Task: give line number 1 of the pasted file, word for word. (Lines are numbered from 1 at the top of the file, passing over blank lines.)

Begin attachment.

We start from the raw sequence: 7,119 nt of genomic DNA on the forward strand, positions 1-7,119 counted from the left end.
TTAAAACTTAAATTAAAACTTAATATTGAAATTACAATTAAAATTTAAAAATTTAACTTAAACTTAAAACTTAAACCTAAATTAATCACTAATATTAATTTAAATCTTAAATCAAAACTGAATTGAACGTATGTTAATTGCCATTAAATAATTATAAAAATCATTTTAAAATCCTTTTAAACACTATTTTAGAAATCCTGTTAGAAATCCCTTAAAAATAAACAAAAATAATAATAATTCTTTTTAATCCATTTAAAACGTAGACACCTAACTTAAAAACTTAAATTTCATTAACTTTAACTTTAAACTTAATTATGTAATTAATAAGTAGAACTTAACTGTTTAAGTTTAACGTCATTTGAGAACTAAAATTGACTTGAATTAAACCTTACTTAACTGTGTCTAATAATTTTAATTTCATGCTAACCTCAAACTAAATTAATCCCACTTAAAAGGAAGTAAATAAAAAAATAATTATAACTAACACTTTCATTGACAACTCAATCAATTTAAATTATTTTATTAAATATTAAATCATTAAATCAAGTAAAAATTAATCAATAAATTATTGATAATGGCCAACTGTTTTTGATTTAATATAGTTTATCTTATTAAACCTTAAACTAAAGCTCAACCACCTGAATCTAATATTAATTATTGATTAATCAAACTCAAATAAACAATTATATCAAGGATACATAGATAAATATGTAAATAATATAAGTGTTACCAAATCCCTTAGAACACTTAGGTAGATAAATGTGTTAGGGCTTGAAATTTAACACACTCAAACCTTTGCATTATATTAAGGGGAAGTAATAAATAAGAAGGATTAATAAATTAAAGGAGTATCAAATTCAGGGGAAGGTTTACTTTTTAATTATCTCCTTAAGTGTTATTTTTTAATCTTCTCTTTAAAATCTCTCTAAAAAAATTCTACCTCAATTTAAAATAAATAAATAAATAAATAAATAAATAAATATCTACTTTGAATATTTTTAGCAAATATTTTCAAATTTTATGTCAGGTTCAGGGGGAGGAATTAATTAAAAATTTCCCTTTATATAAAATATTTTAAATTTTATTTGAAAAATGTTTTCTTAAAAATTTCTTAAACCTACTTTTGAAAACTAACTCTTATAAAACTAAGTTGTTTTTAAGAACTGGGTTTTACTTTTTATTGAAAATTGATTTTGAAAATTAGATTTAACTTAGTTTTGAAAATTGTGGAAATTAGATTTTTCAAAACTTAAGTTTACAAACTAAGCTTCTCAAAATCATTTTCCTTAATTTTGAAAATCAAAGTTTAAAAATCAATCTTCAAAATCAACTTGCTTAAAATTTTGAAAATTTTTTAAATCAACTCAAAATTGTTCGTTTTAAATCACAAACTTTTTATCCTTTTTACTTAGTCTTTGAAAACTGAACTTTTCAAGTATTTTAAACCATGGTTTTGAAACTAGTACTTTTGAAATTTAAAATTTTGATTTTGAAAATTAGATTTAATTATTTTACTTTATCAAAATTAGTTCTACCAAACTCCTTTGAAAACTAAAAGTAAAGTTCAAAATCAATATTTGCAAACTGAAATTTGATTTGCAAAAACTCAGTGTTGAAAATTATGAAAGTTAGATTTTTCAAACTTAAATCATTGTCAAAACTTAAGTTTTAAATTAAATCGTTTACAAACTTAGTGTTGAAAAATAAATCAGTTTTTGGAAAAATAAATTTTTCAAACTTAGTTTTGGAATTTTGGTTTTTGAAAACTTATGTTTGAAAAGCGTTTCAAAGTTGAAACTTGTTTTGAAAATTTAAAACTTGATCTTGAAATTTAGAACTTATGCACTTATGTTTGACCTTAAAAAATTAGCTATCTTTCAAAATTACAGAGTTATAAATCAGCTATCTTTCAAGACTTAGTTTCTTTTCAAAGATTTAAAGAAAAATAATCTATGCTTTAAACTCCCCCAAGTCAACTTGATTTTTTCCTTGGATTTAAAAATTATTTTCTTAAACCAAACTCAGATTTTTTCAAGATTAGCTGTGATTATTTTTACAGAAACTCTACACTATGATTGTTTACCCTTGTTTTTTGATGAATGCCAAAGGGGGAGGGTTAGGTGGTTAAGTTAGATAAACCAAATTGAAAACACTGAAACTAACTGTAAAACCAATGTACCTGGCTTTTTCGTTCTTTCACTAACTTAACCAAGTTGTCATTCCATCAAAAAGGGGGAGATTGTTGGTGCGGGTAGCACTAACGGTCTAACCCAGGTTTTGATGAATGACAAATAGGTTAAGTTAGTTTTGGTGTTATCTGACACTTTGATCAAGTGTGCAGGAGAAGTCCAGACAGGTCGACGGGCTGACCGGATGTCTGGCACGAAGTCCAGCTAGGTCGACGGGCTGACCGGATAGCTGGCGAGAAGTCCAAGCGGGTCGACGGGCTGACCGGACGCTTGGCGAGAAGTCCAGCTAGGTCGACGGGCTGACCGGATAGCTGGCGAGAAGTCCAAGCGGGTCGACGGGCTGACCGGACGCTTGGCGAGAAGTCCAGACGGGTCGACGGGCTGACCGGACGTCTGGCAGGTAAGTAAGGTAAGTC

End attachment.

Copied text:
We start from the raw sequence: 7,119 nt of genomic DNA on the forward strand, positions 1-7,119 counted from the left end.